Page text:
20064 Riverside Commons Plaza, Ashburn
The folksy Frederick-based barbecue chainlet opened its inaugural Virginia location ear-lier this year. Customers order slow-smoked meats such as justly famous St. Louis ribs—go for a mix of wet and dry—and tangy sauce-soaked Arkansas brisket at a counter before taking a seat in the dining room or on the patio. Joining classic housemade sides and pies are a crowd-pleasing mix of burgers, wings, and sandwiches including the Ashburner, with thick-cut brisket, housemade pickles, and spicy horseradish.
5504 Baltimore Ave., Hyattsville
Federalist Pig pit master Rob Sonderman recently openedFedMobile, a smoker-equipped Airstream-like trailer parked outside what will be a huge full-service barbecue restaurant (slated for fall or winter). In the meantime, we’re happy to hang at one of the picnic tables for platters of smoked and spiced crispy pork belly, brisket burnt ends, and arm-dripper sandwich-es (including tasty vegetarian options such as a tofu “burnt ends” hoagie).
8630 Fenton St., Silver Spring
Plenty of pandemic-born ghost kitchens have, well, ghosted. It’s a testament to Edward Reavis’s smoking skills that his ’cue concept, which he runs with wife/business partner Jennifer Meltzer, solidified and expanded to two food trucks. In the parking lot adjoining their Silver Spring seafood spot, All Set, Reavis turns out oak-and-cherry-smoked brisket, chicken, blackened salmon, and ribs. The Southern Virginia native, who grew up on the North Carolina border, often cooks to his roots—pulled pork in mustard sauce is terrific, as are sides such as creamy slaw and pork-laced beans. But his ritzy steakhouse background shines, too. A spice-crusted beef short rib was the best hunk of meat to grace our outdoor table.
3411 Fifth St. S., Arlington
The most traditional thing about Matt Hill’s 11-month-old place is the spindled chairs in its dining room. Otherwise, the Charlie Palmer Steak and Liberty Tavern alum takes plenty of license with Southern staples. His dirty rice, for instance, laced with kimchee, or, even better, his giant sticky spare ribs, glazed with honey, soy, and five-spice powder. They, like plates of oak-and-hickory-smoked pork shoulder and brisket, come with housemade pickles, fluffy milk buns, and a slew of side options. The meats also show up on Hill’s daily breakfast menu, with brisket turned into hash-and-egg sandwiches or pulled pork heaped over grits.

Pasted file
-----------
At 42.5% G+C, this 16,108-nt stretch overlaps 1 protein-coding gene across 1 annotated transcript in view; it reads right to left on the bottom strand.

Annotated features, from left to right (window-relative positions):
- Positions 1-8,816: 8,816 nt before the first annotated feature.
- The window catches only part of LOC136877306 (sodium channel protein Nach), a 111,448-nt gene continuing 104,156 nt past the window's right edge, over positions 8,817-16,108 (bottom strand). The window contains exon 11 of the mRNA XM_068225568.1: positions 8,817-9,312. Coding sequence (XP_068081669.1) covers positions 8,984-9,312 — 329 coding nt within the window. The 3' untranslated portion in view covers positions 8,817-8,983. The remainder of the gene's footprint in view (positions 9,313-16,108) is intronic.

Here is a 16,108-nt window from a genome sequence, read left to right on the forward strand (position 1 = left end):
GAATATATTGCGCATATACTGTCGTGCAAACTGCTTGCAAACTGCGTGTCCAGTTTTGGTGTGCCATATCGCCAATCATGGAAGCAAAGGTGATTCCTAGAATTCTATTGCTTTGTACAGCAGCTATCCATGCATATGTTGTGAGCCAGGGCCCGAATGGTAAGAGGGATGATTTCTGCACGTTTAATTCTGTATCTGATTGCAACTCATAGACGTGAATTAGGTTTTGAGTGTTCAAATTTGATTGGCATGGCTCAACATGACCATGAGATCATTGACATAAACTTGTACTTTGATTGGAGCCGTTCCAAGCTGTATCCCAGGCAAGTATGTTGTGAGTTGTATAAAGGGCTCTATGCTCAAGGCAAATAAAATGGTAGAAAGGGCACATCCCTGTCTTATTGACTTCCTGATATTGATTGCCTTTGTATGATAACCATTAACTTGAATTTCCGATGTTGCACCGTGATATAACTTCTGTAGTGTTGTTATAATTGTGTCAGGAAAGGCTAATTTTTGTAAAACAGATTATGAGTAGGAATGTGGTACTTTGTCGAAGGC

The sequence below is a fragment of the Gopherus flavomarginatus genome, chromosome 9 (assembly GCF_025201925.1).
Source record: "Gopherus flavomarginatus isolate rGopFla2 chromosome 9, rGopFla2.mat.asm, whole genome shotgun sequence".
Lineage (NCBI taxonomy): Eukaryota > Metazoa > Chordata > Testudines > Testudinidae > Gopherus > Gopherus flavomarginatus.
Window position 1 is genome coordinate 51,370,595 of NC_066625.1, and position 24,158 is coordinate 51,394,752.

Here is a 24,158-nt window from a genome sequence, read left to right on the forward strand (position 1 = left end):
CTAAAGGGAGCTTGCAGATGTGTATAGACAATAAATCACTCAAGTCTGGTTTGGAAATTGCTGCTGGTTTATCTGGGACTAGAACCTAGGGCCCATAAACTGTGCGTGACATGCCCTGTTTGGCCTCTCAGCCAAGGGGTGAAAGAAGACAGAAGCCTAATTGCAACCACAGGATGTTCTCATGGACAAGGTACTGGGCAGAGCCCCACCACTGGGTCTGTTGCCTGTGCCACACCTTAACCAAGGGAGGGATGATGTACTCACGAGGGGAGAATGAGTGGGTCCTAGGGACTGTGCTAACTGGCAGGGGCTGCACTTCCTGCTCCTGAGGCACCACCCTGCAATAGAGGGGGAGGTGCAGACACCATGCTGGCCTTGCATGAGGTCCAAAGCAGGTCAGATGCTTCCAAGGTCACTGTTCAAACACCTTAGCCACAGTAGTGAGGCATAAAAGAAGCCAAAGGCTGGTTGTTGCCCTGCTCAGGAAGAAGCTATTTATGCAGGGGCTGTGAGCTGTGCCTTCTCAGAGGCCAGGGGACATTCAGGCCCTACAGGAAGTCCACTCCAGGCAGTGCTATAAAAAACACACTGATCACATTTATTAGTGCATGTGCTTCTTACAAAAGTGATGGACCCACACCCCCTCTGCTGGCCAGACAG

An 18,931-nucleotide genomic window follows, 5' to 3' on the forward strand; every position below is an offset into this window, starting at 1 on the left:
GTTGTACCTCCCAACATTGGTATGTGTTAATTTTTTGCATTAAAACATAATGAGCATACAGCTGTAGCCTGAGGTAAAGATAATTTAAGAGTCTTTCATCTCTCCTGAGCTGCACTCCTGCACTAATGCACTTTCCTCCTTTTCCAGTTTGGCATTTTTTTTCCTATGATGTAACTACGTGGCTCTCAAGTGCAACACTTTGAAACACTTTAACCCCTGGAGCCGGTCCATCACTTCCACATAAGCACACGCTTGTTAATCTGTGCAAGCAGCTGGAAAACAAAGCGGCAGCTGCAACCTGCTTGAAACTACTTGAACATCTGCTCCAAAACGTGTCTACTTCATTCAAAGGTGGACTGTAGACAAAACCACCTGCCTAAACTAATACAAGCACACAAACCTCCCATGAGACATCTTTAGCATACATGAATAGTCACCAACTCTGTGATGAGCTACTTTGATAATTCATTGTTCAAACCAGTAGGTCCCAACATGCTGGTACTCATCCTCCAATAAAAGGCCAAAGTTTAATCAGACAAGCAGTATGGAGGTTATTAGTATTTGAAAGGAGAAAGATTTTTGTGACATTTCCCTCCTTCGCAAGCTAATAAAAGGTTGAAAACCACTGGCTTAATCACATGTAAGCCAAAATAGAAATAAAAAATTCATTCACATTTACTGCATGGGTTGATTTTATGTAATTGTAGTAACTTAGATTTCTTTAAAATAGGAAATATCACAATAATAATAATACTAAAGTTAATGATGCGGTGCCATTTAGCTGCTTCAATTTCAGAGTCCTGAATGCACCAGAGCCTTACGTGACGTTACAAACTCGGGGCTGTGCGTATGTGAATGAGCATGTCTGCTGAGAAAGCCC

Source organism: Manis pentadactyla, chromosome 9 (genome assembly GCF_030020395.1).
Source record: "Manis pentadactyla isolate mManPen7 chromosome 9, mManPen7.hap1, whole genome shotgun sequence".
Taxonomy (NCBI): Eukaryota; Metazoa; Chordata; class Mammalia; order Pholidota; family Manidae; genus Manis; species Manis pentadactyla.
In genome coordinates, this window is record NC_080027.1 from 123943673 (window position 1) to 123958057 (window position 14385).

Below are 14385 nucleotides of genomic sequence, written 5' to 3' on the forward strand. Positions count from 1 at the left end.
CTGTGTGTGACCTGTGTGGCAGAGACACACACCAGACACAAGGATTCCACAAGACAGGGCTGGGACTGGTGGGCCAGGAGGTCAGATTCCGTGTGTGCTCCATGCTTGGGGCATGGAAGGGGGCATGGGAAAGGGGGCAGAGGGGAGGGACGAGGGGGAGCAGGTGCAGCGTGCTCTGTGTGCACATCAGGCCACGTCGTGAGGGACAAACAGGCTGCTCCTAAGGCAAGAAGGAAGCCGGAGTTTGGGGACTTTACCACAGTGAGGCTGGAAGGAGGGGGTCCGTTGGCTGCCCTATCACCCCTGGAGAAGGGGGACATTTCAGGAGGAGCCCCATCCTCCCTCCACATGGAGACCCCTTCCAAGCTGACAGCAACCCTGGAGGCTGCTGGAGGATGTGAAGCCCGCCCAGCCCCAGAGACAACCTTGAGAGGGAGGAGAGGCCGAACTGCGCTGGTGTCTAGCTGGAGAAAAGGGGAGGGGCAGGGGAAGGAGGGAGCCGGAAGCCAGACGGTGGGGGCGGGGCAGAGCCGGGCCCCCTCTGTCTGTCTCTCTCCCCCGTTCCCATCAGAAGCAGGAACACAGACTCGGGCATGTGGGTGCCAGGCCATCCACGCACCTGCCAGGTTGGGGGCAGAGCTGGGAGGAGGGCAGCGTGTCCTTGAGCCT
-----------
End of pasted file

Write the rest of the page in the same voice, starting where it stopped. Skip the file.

1051 N. Highland St., Arlington
If your idea of barbecue is simple, inexpensive heaps of smoked meat, look elsewhere. Owner and pit master Andrew Darneille—formerly of the late Georgetown restaurant Old Glory—hit barbecue competitions for years before opening his Clarendon spot. He doesn’t skimp on ingredients or ambition. Duroc pork belly, prime brisket, and steakhouse-level rib eye make their way into gas-assisted smokers with six varieties of wood. Dinner and brunch menus go well beyond classics—nibble on house-smoked salmon/goat-cheese crostini or a grilled Caesar before digging into crabcakes or a campfire-like s’mores dessert. That’s not to say piles of meat such as tender pulled chicken aren’t satisfying—you’re just paying for quality over quantity.
4700 Riverdale Rd., Riverdale Park; 1309 Fifth St., NE
What started as a farmers-market stand has quickly evolved into one of the region’s top destinations for Texas-style barbecue. Salvadoran immigrants Fernando González and Debby Portillo turn out thick, buttery slabs of American Wagyu brisket, peppery pork ribs, and jalapeño-cheddar sausages from their oak-fueled smoker (not to mention humongous sandwiches at their new Union Market outpost). Don’t skip the side of pineapple caramelized with cinnamon and honey—a tangy-sweet complement to the rich, smoky meats.
This article appears in the August 2021 issue of Washingtonian.